Nicola Sturgeon has distanced herself from her party deputy Keith Brown after she refused to back his remarks the SNP would hold an independence referendum even if the UK government refused to give permission for a second vote.
The First Minister was emphatic she would not consider such a move. She said any independence referendum would need to have the same legal basis as the vote in 2014.
Her comments were seen as slapping down Mr Brown, who had been filmed telling independence activists “if we want to have a referendum, then we decide we’re going to have a referendum”.
And they came just a few hours after Foreign Secretary Jeremy Hunt ruled out the granting of a Section 30 order by his government.
Asked at an event in Glasgow if Prime Minister Theresa May should say “yes” or “no” if the Scottish Government seeks permission for a second independence referendum, Mr Hunt said: “I can tell you the answer to that very simply – the answer of course will be no.”
Mr Brown’s remarks highlight the pressure on Ms Sturgeon from the grassroots of her party and the independence movement, who are impatient for another vote in the light of Scotland’s impending departure from the EU as part of the UK’s Brexit vote.
Mr Brown, who is the SNP’s campaigns manager, was filmed saying: “So, now I have said … that I don’t think certainly the SNP, and I don’t think the Yes movement, should be willing to anticipate a refusal of a Section 30 order as a reason not to call a referendum. If we want to have a referendum, then we decide we’re going to have a referendum.”
Attempting later to clarify his position on social media, he said: “My position is clear – the deeply undemocratic stance of the UK government in denying the mandate for indyref and refusing a Section 30 order should not prevent the Scottish Government seeking one and planning on the basis of winning that case.”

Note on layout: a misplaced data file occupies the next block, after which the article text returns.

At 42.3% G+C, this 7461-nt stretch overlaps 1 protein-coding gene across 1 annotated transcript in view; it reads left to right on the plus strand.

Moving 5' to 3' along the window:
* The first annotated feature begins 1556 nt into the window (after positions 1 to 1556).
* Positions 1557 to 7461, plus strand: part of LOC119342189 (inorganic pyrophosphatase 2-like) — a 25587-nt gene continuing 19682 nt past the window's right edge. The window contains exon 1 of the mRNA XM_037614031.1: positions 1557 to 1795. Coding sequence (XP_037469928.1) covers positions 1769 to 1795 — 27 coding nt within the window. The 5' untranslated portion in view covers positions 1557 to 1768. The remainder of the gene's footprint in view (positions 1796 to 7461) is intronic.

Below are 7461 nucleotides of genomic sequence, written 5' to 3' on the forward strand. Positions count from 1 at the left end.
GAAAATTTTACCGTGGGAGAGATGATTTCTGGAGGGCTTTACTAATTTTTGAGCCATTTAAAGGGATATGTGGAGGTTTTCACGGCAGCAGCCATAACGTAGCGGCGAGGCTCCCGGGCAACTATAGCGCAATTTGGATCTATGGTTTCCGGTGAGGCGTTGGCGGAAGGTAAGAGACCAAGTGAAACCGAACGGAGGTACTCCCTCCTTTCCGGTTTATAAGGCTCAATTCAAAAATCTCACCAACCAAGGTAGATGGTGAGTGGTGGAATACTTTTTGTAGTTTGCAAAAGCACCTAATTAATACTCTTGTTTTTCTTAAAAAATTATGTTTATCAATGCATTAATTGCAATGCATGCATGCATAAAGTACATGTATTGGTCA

The issue was also raised in yesterday’s First Minister’s Questions by interim Scottish Conservative leader Jackson Carlaw, who suggested the SNP was intent on launching “an illegal referendum within a matter of weeks”.
While the Scottish Government could stage another vote, a Section 30 order transferring the powers needed to hold such a ballot from Westminster would be needed for it to be legally binding.
The SNP says its 2016 Holyrood manifesto gives them the right to hold another vote as it included a commitment that another referendum could be held if there was a significant change in circumstances from 2014, such as Scotland being taken out of the European Union against the wishes of voters.
At Holyrood, Mr Carlaw asked Ms Sturgeon if she agreed with her “errant deputy”. He said: “There is no majority support for a second independence referendum. And today we read that the First Minister’s deputy is plotting another referendum on independence whether it is legal or not. Another referendum is the last thing Scotland needs. Will she rule out this divisive plan?”
Ms Sturgeon said the legal basis for any future referendum should be “the same” as for the 2014 vote – where the Edinburgh Agreement struck between the Scottish and UK governments set out the conditions for a legally binding ballot.
She said: “The legal basis should be the same as the basis for the last referendum. The only reason we’re talking about this is the disgracefully undemocratic stance of the Conservatives who refuse to recognise the mandate of not just one election, but two elections and endorsed by this Parliament.”
Ms Sturgeon added: “The people of Scotland will have ample opportunity to talk about the many benefits of independence … but can I bring him back to the here and now. Three weeks tomorrow this country is due to be taken out of EU against its will and we still don’t know what will follow from that.”
Asked later by reporters if it was a possibility she could hold a Catalan-style referendum without the permission of Westminster, the First Minister said: “No, I am not open to that possibility.”
Ms Sturgeon has pledged to make a statement on her plans to stage a second referendum on Scottish independence before Brexit day on 29 March. It is expected to be an address to MSPs at Holyrood.
On the “no” position regarding a second Scottish independence referendum, Mr Hunt said: “The answer of course would be no for the very simple reason that we think the Scottish Government should be focusing on the concerns of Scottish voters, which is not to have another very divisive independence referendum, but to focus on an education system which used to be the envy of the world and standards are now falling, to focus on long waits in the NHS.
“That’s what Scottish voters want the Scottish Government to focus on.”